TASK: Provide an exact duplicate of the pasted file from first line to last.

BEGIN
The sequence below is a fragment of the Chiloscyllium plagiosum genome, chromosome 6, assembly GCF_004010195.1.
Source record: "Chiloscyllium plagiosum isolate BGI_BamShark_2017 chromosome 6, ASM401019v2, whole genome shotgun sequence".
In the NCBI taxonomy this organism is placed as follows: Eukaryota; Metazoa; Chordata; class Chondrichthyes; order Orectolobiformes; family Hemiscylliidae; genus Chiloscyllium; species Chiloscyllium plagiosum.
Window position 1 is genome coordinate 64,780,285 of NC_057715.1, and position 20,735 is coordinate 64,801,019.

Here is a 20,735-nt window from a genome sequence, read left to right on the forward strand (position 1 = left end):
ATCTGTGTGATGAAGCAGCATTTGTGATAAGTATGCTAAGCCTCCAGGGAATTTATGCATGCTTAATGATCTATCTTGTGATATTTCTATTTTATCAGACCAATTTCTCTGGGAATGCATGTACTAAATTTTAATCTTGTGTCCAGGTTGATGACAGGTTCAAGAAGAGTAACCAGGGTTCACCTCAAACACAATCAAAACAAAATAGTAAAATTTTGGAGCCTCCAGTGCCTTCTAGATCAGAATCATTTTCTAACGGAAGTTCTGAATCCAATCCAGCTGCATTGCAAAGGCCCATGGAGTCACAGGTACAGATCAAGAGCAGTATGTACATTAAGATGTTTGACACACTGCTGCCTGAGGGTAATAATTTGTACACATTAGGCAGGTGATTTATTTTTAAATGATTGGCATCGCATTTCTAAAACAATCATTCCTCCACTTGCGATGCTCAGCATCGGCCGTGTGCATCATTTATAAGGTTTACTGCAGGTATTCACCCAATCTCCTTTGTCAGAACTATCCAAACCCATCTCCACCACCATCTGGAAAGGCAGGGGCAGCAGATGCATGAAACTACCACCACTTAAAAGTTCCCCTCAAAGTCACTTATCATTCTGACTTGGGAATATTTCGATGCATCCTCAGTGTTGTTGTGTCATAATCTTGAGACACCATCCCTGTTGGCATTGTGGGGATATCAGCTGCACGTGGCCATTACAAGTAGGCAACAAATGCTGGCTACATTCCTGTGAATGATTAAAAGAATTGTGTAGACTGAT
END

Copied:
The sequence below is a fragment of the Chiloscyllium plagiosum genome, chromosome 6, assembly GCF_004010195.1.
Source record: "Chiloscyllium plagiosum isolate BGI_BamShark_2017 chromosome 6, ASM401019v2, whole genome shotgun sequence".
In the NCBI taxonomy this organism is placed as follows: Eukaryota; Metazoa; Chordata; class Chondrichthyes; order Orectolobiformes; family Hemiscylliidae; genus Chiloscyllium; species Chiloscyllium plagiosum.
Window position 1 is genome coordinate 64,780,285 of NC_057715.1, and position 20,735 is coordinate 64,801,019.

Here is a 20,735-nt window from a genome sequence, read left to right on the forward strand (position 1 = left end):
ATCTGTGTGATGAAGCAGCATTTGTGATAAGTATGCTAAGCCTCCAGGGAATTTATGCATGCTTAATGATCTATCTTGTGATATTTCTATTTTATCAGACCAATTTCTCTGGGAATGCATGTACTAAATTTTAATCTTGTGTCCAGGTTGATGACAGGTTCAAGAAGAGTAACCAGGGTTCACCTCAAACACAATCAAAACAAAATAGTAAAATTTTGGAGCCTCCAGTGCCTTCTAGATCAGAATCATTTTCTAACGGAAGTTCTGAATCCAATCCAGCTGCATTGCAAAGGCCCATGGAGTCACAGGTACAGATCAAGAGCAGTATGTACATTAAGATGTTTGACACACTGCTGCCTGAGGGTAATAATTTGTACACATTAGGCAGGTGATTTATTTTTAAATGATTGGCATCGCATTTCTAAAACAATCATTCCTCCACTTGCGATGCTCAGCATCGGCCGTGTGCATCATTTATAAGGTTTACTGCAGGTATTCACCCAATCTCCTTTGTCAGAACTATCCAAACCCATCTCCACCACCATCTGGAAAGGCAGGGGCAGCAGATGCATGAAACTACCACCACTTAAAAGTTCCCCTCAAAGTCACTTATCATTCTGACTTGGGAATATTTCGATGCATCCTCAGTGTTGTTGTGTCATAATCTTGAGACACCATCCCTGTTGGCATTGTGGGGATATCAGCTGCACGTGGCCATTACAAGTAGGCAACAAATGCTGGCTACATTCCTGTGAATGATTAAAAGAATTGTGTAGACTGAT